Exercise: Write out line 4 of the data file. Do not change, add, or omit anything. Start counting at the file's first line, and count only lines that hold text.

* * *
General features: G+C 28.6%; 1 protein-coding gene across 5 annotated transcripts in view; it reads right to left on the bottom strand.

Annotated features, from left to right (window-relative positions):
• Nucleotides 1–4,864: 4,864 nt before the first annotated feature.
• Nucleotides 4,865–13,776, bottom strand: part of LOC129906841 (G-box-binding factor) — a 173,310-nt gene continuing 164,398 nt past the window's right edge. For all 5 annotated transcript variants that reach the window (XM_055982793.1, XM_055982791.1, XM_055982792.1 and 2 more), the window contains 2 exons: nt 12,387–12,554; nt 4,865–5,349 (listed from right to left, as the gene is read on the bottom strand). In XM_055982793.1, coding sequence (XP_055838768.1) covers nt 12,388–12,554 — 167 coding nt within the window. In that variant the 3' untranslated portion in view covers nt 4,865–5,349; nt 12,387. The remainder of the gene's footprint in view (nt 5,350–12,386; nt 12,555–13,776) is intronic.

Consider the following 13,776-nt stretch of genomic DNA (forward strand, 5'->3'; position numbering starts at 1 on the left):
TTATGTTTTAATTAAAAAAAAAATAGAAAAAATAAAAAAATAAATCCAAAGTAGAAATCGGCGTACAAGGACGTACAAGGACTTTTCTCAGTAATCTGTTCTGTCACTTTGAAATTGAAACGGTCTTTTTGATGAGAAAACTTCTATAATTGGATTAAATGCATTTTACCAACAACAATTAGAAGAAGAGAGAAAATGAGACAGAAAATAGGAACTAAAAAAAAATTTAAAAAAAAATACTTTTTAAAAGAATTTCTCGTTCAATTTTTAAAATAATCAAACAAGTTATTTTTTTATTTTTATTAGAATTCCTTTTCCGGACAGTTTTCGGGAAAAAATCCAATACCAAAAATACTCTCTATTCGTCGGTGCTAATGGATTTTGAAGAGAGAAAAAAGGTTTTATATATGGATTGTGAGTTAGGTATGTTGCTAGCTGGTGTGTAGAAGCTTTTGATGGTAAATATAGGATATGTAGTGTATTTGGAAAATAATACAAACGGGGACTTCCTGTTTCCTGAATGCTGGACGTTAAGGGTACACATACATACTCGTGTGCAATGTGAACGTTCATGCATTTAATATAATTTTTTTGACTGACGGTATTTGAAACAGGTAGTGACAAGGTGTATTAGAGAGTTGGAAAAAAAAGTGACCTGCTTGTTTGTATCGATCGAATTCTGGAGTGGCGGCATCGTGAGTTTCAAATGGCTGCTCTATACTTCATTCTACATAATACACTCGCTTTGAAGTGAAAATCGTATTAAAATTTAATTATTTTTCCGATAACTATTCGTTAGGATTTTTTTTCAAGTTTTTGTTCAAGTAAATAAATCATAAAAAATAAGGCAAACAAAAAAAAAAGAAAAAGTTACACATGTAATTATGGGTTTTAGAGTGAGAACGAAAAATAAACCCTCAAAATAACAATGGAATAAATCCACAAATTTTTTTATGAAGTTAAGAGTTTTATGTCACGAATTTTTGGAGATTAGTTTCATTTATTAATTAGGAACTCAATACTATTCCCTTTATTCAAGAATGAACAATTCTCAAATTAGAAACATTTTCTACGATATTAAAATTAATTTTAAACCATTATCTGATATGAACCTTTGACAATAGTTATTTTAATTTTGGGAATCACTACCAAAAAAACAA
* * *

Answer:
• Nucleotides 4,865–13,776, bottom strand: part of LOC129906841 (G-box-binding factor) — a 173,310-nt gene continuing 164,398 nt past the window's right edge. For all 5 annotated transcript variants that reach the window (XM_055982793.1, XM_055982791.1, XM_055982792.1 and 2 more), the window contains 2 exons: nt 12,387–12,554; nt 4,865–5,349 (listed from right to left, as the gene is read on the bottom strand). In XM_055982793.1, coding sequence (XP_055838768.1) covers nt 12,388–12,554 — 167 coding nt within the window. In that variant the 3' untranslated portion in view covers nt 4,865–5,349; nt 12,387. The remainder of the gene's footprint in view (nt 5,350–12,386; nt 12,555–13,776) is intronic.